Addressing an earlier question from the comments, here is some more information on one of the most impressive pillars from Göbekli Tepe, Pillar 43 in Enclosure D.
Some images on Göbekli Tepe´s pillars indicate a narrative meaning. One striking example for this is Pillar 43 in Enclosure D. The whole western broad side of this pillar is covered by a variety of motifs. Dominant is a big vulture. It lifts its left wing, while the right wing points to the front. It is possible that this gesture aims at the sphere or disc that can be seen above the tip of the right wing. To the right of the vulture another bird, maybe a bald (?) ibis, a snake, two H-shaped symbols and wild fowl are depicted. On the pillar´s shaft, a huge scorpion as well as the head and neck of another bird are dominating the scene. While some more reliefs to the left of the scorpion and the bird are hidden by the perimeter wall, to the right of the bird’s neck an especially interesting motif is depicted. Due to damage to the pillar it is not preserved completely, but the representation of a headless human with an erect penis is quite clearly recognizable. The depiction seems to relate to aspects of Early Neolithic death cult known from several sites. But even without giving too much weight to this aspect of the pillar´s reliefs, the vulture with the spheric object on the tip of its wing shows clearly that the intention behind the imagery goes well beyond depicting nature.
On the uppermost part of Pillar 43, a row of three rectangular objects with cupola-like ‘arches’ on their tops can be seen. Every one of these objects is accompanied by an animal added on the ’arch’. The meaning of these images is hard to guess, but they might represent the enclosures during their time of use, seen from the side. The rectangular part would represent the perimeter walls, while the cupolas may indicate roofs. As usually depictions of one animal species seem to dominate in every enclosure, it is an intriguing thought that buildings of different groups are depicted here with the emblematic animals of these groups added for recognition. Following this line of argument, one would also have to assume that the enclosures were depicted here rather schematic in an almost technical sectional view – what would be highly unusual compared to the other naturalistic representations from Göbekli Tepe. A final decision on the meaning of these images is not possible at the moment.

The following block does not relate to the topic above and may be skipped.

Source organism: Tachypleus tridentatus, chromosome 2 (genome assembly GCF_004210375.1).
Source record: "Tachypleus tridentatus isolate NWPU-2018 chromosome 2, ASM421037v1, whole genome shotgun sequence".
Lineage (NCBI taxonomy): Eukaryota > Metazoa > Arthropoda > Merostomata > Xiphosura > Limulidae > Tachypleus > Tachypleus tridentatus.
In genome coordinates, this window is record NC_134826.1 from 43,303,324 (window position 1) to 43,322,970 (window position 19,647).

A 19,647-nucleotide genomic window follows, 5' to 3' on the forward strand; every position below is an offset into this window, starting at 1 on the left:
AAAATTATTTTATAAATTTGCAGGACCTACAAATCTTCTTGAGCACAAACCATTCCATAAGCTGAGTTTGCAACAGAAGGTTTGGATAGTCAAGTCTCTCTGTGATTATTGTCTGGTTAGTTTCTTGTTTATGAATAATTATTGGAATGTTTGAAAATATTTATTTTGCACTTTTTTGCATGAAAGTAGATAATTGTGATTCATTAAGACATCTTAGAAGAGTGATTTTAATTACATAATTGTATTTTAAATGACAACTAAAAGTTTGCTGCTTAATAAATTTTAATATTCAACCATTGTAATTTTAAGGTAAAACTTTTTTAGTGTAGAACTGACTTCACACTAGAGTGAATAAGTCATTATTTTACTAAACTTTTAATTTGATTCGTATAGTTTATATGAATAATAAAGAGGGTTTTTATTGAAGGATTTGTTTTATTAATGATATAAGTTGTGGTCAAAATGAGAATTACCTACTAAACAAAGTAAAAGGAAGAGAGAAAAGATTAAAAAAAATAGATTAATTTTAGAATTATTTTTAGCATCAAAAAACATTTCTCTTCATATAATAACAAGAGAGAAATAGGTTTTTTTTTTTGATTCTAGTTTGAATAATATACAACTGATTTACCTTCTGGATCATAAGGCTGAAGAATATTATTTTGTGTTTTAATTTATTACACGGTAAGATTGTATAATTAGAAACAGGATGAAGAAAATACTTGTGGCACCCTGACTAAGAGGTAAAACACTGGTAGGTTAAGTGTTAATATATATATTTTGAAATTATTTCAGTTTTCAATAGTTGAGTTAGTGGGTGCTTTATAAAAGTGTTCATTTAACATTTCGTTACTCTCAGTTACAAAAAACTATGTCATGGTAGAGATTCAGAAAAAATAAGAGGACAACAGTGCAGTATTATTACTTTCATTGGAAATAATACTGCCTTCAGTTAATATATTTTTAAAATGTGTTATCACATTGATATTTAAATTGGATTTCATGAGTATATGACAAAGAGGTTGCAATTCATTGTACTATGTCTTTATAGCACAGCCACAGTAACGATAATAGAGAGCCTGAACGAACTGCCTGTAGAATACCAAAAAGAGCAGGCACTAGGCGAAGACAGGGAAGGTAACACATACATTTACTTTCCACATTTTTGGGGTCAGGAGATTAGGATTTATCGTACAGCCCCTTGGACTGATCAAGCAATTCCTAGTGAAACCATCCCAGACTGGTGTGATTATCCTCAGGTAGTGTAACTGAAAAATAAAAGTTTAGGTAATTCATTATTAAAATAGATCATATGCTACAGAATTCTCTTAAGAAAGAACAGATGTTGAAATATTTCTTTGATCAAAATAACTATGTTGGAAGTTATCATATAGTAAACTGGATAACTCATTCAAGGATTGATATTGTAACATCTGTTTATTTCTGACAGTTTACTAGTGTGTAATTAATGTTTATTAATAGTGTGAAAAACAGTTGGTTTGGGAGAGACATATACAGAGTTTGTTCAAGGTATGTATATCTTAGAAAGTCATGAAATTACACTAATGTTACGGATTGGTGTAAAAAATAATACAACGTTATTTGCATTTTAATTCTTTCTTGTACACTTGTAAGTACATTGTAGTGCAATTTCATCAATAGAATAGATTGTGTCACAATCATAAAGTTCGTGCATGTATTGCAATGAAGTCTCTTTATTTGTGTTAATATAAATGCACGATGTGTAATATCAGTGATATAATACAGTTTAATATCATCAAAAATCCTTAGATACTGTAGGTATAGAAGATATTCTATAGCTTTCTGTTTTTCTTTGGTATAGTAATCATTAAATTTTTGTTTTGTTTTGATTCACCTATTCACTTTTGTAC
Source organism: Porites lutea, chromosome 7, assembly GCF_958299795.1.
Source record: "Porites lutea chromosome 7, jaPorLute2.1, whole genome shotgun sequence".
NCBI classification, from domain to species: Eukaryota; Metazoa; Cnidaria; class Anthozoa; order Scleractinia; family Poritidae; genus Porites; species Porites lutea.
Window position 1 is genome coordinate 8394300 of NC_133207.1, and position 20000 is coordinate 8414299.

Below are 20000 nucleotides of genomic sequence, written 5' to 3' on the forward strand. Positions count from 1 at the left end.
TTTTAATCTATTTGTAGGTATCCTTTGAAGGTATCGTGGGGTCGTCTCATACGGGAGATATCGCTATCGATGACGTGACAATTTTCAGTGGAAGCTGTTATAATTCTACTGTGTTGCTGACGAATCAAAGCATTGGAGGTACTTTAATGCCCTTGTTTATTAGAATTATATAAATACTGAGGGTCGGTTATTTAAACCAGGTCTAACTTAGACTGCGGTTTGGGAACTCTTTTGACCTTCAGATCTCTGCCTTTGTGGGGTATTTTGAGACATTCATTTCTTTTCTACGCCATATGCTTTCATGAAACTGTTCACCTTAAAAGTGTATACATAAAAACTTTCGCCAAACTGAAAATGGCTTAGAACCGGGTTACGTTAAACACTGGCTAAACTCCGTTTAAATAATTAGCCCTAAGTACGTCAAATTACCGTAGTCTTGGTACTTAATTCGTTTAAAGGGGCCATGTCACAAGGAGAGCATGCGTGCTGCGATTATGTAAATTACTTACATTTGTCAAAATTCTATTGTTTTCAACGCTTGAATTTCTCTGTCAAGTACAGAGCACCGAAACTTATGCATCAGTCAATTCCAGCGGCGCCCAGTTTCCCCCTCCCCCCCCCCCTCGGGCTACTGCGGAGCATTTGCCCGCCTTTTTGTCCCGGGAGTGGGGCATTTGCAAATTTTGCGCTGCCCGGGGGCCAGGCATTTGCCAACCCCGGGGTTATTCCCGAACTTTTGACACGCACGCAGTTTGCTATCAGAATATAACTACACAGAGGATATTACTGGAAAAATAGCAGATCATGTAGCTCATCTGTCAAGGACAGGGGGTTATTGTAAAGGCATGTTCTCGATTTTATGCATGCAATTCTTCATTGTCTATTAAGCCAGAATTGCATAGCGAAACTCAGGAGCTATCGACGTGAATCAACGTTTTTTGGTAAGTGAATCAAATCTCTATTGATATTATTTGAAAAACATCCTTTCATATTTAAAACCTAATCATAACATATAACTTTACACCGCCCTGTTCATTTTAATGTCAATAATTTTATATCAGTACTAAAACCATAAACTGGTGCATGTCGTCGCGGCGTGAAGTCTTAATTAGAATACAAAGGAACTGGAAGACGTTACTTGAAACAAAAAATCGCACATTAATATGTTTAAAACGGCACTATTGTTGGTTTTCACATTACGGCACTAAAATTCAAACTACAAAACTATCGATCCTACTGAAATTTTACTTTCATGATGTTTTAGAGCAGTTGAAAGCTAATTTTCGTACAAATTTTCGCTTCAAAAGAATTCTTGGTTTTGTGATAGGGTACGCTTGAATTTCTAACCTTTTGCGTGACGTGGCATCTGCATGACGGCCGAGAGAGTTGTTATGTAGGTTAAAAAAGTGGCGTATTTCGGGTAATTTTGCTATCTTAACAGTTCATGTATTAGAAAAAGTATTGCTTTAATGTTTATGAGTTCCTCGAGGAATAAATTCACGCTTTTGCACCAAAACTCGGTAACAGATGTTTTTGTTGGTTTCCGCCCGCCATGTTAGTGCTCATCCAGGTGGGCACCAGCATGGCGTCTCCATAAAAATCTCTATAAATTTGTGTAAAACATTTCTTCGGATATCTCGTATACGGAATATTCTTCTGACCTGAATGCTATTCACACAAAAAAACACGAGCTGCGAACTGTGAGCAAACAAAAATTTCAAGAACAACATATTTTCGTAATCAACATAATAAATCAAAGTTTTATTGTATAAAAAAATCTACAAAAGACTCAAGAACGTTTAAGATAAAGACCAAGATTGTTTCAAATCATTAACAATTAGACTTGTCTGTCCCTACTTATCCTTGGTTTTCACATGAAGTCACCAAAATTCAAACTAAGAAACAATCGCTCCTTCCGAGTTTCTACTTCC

Klaus Schmidt, Animals and a Headless Man at Göbekli Tepe, Neo-Lithics. A Newsletter of Southwest Asian Lithics Research 2/2006, 38-40. [Neo-Lithics 2/06-external link]